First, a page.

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FESTIVAL

Massive ‘Slow Food’ Festival kicks off in Italy

One of the world's biggest gourmet food and wine fairs opens Thursday in Turin, with this year's edition taking its tasting sessions, workshops and street food parties to the streets for the first time.

Massive 'Slow Food' Festival kicks off in Italy
The Salone del Gusto in a previous year. Photo: Giuseppe Cacace/AFP

Hundreds of thousands of visitors to the north Italian city will be able to explore offerings from across the world at food trucks, on themed tours or at the Via del Gelato, while others work up an appetite at cinema screenings or debates.

The Salone del Gusto fair, which runs until September 26th, is organized by the Slow Food movement and Terra Madre network of food communities, and brings together some 7,000 delegates from 143 countries across five continents.

Slow Food, which is celebrating its 30th anniversary, was founded in 1986 in the Turin region by food critic and sociologist Carlo Petrini in reaction to the opening of the first fast-food restaurants in Italy.

Photo: Giuseppe Cacace/AFP

The association aims to educate the public on different tastes, defend biodiversity and promote a food production model that is respectful of the environment and cultural identities.

Today the movement has 100,000 members in 160 countries.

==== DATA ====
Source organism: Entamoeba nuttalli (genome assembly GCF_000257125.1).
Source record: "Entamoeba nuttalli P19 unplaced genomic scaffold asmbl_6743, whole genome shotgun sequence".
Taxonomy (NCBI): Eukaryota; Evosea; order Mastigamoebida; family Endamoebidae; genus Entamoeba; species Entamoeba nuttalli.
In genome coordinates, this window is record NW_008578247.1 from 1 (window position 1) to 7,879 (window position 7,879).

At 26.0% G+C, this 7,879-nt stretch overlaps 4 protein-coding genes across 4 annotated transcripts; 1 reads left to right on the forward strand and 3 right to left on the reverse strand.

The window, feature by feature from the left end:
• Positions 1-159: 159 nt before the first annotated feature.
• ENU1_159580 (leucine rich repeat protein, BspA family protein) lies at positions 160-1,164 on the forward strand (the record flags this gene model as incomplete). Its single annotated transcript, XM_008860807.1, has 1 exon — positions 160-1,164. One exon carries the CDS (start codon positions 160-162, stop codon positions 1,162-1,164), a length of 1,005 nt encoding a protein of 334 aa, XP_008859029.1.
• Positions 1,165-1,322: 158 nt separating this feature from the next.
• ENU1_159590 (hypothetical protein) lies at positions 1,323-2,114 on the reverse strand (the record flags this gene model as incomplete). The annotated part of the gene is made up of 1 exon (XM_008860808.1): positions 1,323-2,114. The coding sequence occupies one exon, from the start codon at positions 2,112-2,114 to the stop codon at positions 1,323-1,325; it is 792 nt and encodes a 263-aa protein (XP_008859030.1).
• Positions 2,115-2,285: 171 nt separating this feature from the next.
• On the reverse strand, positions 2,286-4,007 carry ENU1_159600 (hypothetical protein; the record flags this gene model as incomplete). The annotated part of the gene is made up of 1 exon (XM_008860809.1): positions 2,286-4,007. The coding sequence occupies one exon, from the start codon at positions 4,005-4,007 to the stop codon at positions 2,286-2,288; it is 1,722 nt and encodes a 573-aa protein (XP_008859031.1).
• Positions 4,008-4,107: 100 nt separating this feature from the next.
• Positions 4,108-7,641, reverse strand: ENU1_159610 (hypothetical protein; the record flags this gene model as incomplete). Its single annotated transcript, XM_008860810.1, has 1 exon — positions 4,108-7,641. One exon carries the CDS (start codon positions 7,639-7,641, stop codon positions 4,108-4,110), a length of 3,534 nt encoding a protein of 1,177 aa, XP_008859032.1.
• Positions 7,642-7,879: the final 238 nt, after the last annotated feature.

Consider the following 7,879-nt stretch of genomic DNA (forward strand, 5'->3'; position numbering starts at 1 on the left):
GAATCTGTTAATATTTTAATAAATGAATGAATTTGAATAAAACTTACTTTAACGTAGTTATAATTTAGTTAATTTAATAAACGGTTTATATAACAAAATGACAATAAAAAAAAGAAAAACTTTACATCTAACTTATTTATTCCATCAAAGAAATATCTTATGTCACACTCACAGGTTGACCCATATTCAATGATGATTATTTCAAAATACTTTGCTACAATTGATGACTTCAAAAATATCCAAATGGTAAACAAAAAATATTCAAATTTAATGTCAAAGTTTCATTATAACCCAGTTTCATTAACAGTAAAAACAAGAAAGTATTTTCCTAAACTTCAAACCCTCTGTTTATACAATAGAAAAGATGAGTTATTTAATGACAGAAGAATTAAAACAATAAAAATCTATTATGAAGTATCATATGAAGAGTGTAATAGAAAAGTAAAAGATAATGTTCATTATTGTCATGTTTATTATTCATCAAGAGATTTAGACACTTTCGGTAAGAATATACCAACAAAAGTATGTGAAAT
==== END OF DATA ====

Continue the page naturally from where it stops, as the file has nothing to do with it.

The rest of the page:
As well as cooking lessons and dinner dates, this year's fair offers dozens of taste workshops, where international dishes are paired with world class vintages, and an enormous market where visitors can meet farmers and artisans.

Horticulturalists will be on hand to offer would-be gardeners tips on starting their own vegetable patches as part of the Slow Food movement's drive to encourage as many people as possible to start growing their own food again.

The founder of the Slow Food movement, Carlo Petrini. Photo: AFP

Russian identical twins Sergey and Ivan Berezutskiy, chefs who have taken Moscow by storm, will show off their modern take on pre-Soviet cuisine, while Xavier Pellicer from Barcelona transforms meat and fish into side dishes alongside a rich main of vegetables.

More than 900 exhibitors of gourmet specialities will also be present, along with 310 producers of traditional or endangered products protected by the Slow Food label, from Mexico's Serrano peppers to Peru's Amaranth flake.

“The most important battle for the future is the right to food for all, on the mitigation of climate change, protection of biodiversity, and man's relationship with food production and with the earth,” Petrini said before the fair opened.

“All together, with our everyday choices, we have an extraordinary potential”.

He said the movement aims to “mobilize the greatest number of people, to tell them what we do and involve them in what we do, because it's time for concrete action.”

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FOOD & DRINK

OPINION: Michelin-starred cuisine is just not suited to Italy

Michelin-starred food has its merits but it doesn't fit with the Italian tradition of cuisine, argues Silvia Marchetti and some frustrated Italian chefs. There's nothing better than a plate of steaming lasagne, she says.

OPINION: Michelin-starred cuisine is just not suited to Italy

I’ve never been a great fan of sophisticated dishes, twisted recipes and extravagant concoctions that leave you wondering what is it you’re actually eating. T-bone steak with melted dark chocolate as topping, burrata cheese with apples, spaghetti with blueberry sauce aren’t my thing.

Hence, I never eat at Michelin-starred restaurants, and it’s not because of the exorbitant bill – paying €200 for a salad simply because it was grown in the private garden of a chef which he personally sprinkles with mountain water each morning, is a bit over the top.